Nerfpunk: The underground culture

A new underground culture is bombarding North America’s young adults – Nerfpunk. This culture integrates steampunk and raving with nerf guns, taking the child’s toy to a whole new level. While it has been around in other areas for years, it is just becoming a relevant and recurring trend in Vancouver in the past two years. Though 10 out of 10 Capilano University student surveyed had no idea what Nerfpunk was, they were interested about it and were also interested in becoming part of its strange culture.

Nerfpunk costumes are very outrageous. They use a lot of stiff fabrics to create abstract and bulky shapes instead of clothes that are form fitting to their bodies. Each Nerfpunker’s outfit will be different, but they are all very loud with their colours utilizing neon to near illegal limits. Females will usually wear skirts or dresses with lots of cleavage while the males wear large bulky pants and various types of shirts and vests or coats. Accessories are a must, ranging from top hats to goggles to hair scrunches to the obvious and needed Nerf gun. Once in their costumes, Nerfpunkers completely transform from their normal everyday person to a completely different, wild, outgoing person.

Nerfpunk consist of several sides; dressing up in bright colours with Nerf guns, raving, Nerf wars, conventions, customizing Nerf guns and the online world of Nerfpunk. While the recent rise of the culture within Vancouver has taken place over the last four years, Nerfpunk itself has been around since a little after the Nerf gun was invented in 1969 by the Parker Brothers toy company. Shortly after the first Nerf gun came out, the first Nerf convention was held. The first official Nerf convention was held in 1974, while the first known official Nerfpunk convention wasn’t held until 1985.

Vancouver’s first and only official Nerfpunk convention was in 1997, held downtown at the Vancouver Convention Center. “We tried to have another convention at some point,” says Nerfpunker Robbie Sumners, “ but since there are so few Nerfpunkers that are willing to travel [nobody in the Nerfpunk community] has been able to organize another convention in Vancouver.”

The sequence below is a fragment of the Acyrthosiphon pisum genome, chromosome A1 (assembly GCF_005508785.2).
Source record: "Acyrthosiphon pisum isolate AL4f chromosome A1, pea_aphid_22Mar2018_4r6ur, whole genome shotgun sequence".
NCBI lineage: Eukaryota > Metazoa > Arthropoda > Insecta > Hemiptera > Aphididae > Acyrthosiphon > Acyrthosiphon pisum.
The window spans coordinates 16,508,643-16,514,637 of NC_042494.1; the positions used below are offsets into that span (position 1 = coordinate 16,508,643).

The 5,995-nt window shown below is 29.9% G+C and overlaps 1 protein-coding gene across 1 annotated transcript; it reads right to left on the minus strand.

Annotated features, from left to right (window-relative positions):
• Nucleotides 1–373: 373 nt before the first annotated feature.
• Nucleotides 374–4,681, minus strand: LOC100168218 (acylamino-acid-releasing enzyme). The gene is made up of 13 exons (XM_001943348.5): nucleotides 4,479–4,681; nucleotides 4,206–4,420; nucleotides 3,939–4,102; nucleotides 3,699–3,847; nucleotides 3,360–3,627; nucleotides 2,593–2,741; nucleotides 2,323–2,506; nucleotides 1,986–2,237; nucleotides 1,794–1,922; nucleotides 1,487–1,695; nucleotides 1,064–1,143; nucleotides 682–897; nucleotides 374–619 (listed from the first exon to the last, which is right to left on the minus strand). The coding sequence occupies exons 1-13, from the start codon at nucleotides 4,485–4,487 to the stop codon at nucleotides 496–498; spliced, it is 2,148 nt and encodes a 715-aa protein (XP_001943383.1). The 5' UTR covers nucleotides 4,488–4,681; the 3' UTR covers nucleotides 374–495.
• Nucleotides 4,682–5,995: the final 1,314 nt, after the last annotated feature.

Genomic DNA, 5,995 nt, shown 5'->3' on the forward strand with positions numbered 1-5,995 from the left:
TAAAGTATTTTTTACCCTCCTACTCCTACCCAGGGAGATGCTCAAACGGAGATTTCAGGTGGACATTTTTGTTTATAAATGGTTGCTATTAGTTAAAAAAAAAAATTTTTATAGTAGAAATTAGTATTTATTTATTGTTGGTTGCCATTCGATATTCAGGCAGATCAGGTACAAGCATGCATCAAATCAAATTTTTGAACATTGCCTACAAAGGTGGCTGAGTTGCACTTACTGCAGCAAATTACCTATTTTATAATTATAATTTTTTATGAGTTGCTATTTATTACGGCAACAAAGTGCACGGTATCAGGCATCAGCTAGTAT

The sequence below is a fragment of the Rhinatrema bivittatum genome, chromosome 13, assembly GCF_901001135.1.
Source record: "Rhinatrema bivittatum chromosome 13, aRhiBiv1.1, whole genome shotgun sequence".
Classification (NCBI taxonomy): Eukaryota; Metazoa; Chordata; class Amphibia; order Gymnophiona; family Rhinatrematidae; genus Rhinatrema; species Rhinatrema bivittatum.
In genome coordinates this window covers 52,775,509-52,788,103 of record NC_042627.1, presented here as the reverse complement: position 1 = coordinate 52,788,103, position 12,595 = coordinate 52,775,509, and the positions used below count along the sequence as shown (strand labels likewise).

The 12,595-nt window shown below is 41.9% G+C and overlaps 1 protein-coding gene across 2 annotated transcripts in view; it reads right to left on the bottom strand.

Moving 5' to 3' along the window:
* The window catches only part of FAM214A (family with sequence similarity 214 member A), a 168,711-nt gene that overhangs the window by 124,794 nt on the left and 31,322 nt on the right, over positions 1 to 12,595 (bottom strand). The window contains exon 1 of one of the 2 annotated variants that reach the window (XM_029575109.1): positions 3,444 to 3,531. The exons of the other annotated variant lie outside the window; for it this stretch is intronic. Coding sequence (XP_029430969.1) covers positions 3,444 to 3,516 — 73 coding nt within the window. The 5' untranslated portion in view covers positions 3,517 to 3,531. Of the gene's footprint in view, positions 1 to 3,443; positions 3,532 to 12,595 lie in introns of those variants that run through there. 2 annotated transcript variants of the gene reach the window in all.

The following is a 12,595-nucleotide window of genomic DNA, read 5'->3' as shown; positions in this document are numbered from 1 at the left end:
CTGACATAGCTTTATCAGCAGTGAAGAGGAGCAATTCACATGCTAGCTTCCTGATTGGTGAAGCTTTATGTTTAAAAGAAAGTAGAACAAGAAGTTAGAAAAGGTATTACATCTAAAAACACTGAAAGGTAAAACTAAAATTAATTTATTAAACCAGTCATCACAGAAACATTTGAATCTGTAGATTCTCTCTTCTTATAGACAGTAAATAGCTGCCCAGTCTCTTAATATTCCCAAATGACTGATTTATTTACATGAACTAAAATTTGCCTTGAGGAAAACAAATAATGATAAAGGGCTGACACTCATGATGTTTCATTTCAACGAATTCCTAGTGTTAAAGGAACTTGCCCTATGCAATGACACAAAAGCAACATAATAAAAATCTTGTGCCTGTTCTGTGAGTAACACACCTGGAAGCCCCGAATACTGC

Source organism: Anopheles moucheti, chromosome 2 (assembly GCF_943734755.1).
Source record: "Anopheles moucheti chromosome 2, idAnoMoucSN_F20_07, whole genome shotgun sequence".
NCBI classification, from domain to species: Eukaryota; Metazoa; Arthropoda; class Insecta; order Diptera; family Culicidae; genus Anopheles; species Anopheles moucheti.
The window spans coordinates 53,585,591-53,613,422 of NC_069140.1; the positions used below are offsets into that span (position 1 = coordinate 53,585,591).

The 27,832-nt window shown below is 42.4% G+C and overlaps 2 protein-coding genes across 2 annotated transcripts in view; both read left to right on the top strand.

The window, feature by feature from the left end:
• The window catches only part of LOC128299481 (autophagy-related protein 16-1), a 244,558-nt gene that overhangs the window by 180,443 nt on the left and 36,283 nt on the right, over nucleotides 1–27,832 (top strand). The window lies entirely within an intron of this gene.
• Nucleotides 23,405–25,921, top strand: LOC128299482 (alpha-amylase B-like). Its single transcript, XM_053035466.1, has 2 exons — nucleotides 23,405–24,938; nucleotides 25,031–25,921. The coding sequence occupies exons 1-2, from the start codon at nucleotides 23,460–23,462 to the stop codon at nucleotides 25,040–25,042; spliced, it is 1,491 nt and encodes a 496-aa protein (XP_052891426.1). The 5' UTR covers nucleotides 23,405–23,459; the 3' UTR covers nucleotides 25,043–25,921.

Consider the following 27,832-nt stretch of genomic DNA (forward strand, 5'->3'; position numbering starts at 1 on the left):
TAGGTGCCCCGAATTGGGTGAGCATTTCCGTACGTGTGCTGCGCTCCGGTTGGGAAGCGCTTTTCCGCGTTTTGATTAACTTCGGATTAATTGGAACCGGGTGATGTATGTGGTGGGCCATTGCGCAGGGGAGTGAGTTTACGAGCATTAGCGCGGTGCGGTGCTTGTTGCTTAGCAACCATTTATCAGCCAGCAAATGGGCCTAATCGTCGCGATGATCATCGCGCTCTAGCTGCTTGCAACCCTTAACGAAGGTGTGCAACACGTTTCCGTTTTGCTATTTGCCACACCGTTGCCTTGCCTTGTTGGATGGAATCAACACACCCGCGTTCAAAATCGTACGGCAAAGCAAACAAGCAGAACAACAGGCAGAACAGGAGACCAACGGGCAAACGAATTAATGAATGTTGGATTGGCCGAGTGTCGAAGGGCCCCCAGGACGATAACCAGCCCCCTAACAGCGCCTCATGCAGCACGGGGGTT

There is a huge question of why people choose to venture into the Nerfpunk culture. Many people who practice Nerfpunk are not children, as we would suspect, but statistics from show that the average age of a Nerfpunker is around 29, while the age ranges from 18 to mid-50s. Nerfpunk is a culture that brings together the generation gap.

Nerfpunk is a way for people of all ages to party yet feel like a child at the same time. The culture is filled with bright neon colours, particularly oranges, greens and pinks, and is drawing lots of attention from both the female and the male population. “We want to stand out,” points out Sumners, “These colours, styles and shapes allow us to do that. They allow us to stand out in a way that we can’t in our normal clothes ”


Getting to shoot a gun can be an exciting idea, especially if the item fired is a foam dart that will stick to your target without injury. Gun modifications make the guns still functional yet have a better range and usually are suited to go with the person’s Nerfpunk costume colours. “Custom side panels are usually added to the guns,” Says female Nerfpunker Jen Tompson, “These make them look less like toys and more like an actual gun.” Many Nerfpunkers also enhance the air pressure in their gun so the dart fly’s faster, making their aim more accurate and making sure their dart will stick to their opponent almost 100 per cent of the time.

Guns are traded online, pieces are bought to make the guns appear more dangerous and look less like children’s toys. Yet, the main point of these wars still remains the same as they show on the Nerf gun ads on television – attack your opponent, hit them and get them out of the game. If you are the last one standing then you are the winner of the war.